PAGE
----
More and more Saudi oil
Saudi Arabia has the capacity and resources to significantly increase production, should it want to
THE KINGDOM may be planning for life without oil, but its state company, Aramco, is busy keeping the kingdom’s lifeblood ticking over.
Crude output this year has averaged 10.2m barrels a day. A modest increase is possible in the very short term, possibly reaching last year’s heights of 10.5m b/d if demand surges more than expected during the peak summer months.
Fuel from the Wasit gas plant, processing non-associated gas from the offshore Arabiyah and Hasbah fields, may lessen by about 100,000 b/d the need for crude oil to be burnt in power plants this summer, says the International Energy Agency (IEA). Next year, production is expected to inch higher, averaging 10.34m b/d, says the IMF.
But bigger leaps are always possible. Deputy crown prince Mohammed bin Salman said the kingdom could produce 11.5m b/d overnight, if it wanted to. Not everyone agrees. The IEA reckons Saudi output could reach 11m b/d “without strain”, but further rises would be expensive and take a while, because offshore reserves would be involved.
But further supply growth – that is, not just maintenance of spare capacity – is now politically plausible. Mohammed bin Salman has talked of 20m b/d in the long term. That’s considered fanciful by many analysts, but the market is suddenly beginning to realise the young prince means what he says. (Most were sceptical about his pledge earlier this year to list part of Aramco, too.)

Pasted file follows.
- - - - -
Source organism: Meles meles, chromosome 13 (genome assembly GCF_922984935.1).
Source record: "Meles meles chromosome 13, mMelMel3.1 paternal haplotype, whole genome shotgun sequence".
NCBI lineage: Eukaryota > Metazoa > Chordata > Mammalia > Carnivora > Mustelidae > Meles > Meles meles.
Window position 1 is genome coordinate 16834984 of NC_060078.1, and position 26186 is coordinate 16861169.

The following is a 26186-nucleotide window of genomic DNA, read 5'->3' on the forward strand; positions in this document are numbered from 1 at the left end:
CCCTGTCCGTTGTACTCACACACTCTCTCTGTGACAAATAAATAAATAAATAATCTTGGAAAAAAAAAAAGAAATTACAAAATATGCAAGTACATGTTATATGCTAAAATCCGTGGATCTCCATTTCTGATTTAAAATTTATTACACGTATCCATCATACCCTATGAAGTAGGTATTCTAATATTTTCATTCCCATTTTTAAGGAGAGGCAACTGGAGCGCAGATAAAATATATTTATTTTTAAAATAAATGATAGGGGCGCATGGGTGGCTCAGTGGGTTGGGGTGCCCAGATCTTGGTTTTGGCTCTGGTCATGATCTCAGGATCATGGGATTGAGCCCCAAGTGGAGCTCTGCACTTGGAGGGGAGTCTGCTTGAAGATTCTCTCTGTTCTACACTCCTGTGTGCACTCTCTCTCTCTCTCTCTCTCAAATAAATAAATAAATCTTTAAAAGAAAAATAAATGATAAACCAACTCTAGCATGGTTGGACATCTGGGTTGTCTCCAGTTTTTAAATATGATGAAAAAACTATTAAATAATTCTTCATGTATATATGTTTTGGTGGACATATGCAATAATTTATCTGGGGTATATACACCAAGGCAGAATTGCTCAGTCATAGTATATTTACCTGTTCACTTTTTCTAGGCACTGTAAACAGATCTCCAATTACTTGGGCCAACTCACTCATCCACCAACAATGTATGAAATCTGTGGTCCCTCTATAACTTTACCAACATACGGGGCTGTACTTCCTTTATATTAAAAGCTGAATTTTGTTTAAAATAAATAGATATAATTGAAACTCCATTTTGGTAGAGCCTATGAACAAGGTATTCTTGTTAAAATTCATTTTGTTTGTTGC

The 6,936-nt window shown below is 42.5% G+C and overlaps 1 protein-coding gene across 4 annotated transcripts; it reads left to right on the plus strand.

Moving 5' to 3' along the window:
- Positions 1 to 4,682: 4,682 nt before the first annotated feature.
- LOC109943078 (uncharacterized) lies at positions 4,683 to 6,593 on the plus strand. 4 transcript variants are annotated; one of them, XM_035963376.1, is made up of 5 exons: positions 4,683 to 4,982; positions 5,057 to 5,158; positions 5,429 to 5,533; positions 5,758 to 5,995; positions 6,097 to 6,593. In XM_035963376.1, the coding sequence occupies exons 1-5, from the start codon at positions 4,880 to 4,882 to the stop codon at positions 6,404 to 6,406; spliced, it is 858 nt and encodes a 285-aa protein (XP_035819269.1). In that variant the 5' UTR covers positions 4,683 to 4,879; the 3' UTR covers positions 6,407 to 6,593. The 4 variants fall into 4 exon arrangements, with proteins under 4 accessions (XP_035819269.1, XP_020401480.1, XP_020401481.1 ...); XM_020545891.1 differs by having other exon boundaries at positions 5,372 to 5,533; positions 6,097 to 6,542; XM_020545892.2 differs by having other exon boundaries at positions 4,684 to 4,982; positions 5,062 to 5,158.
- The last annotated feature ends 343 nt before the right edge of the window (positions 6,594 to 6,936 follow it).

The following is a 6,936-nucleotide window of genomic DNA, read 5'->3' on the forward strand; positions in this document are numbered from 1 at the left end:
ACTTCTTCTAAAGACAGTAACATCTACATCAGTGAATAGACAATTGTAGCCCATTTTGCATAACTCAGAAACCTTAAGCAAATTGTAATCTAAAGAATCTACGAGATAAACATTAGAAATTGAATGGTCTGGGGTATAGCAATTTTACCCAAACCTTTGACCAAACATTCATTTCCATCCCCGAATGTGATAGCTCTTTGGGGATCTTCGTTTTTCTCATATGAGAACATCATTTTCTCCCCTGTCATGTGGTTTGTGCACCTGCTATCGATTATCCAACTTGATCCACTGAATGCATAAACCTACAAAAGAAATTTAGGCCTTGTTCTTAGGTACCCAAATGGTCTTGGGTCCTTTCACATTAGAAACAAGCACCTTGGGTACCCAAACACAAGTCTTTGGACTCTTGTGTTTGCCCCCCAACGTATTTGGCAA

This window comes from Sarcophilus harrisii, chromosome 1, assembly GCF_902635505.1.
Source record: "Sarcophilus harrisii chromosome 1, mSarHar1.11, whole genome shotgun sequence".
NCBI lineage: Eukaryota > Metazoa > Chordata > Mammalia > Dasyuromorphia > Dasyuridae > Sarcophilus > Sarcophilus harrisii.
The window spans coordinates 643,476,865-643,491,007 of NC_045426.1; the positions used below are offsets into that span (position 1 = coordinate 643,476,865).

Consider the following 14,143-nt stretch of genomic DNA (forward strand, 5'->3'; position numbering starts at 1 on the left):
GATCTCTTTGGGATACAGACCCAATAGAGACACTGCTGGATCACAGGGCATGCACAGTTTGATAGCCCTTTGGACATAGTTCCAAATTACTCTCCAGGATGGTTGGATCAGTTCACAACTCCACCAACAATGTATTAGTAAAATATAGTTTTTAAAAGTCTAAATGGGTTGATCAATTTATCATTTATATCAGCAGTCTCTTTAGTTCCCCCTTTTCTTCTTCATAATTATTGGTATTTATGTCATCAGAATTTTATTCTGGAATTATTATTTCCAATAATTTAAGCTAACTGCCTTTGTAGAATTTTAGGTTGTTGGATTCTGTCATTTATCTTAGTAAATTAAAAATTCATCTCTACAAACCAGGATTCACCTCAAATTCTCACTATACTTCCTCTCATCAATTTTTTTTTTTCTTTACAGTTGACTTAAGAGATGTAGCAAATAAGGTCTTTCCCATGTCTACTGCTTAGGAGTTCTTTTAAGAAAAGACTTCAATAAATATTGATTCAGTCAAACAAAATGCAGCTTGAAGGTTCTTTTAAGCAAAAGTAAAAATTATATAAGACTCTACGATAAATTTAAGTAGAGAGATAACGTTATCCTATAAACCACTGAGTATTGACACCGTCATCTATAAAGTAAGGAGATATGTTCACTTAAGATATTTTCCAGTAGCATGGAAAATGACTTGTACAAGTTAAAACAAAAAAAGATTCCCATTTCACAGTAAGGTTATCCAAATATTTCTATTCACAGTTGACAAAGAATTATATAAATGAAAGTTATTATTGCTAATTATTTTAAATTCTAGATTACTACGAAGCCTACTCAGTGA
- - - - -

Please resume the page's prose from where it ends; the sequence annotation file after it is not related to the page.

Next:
Crucially, Aramco’s forthcoming valuation is likely to be based on cashflow, not on its reserves, which means oil-supply volume will be important.
In the context of Saudi Arabia’s determination to pursue market share, not price, in its oil-export business, and the replacement of Ali al-Naimi with the free-market-minded Khalid al-Falih as oil minister, that makes a new phase of output growth plausible.
Barrels of potential
Already, the bulk of Aramco’s spending is now focused on upstream activities, though that hasn’t translated into a surge of greenfield drilling. Mohammed al-Qahtani, senior vice president for upstream operations, has said Aramco would operate between 211 and 214 oil and gas drilling rigs this year, broadly flat with last year.
Mohammed bin Salman has talked of 20m b/d in the long term. That’s considered fanciful by many analysts, but the market is suddenly beginning to realise the young prince means what he says
Much of the present focus is about replacement production. So Aramco is occupied now with expansion of the Shaybah oilfield, in the Empty Quarter, where it is lifting output by 250,000 b/d to 1m b/d. That target should be reached imminently, and will yield more light crude to the overall Saudi production mix, compensating for declines in maturing fields. Also underway is an expansion of the Khurais oilfield, where output should rise from 1.5m b/d to 1.8m b/d in 2018.
Gas remains a focus too – partly because by policy Saudi Arabia does not import any. Aramco was reported in April to have awarded India’s Larsen & Toubro, an engineering firm, a contract to carry out the expansion of its Hasbah offshore sour gasfield. It already has capacity of 1.3bn cubic feet a day but should produce 2bn cf/d. The kingdom is also keen to explore for tight gas and other non-associated gasfields, though upstream success has been lacking so far.
But, for the global market, the oil upstream will remain the focus. If Saudi Arabia is to start serious expansion of its capacity − rather than just maintaining it − a new drilling campaign involving exploration of new fields, many offshore, will be necessary. That will only be visible in the rig numbers over the coming months.
This article is part of an in-depth series on upstream in the Gulf. Next article: Kuwait's big plans, tricky politics.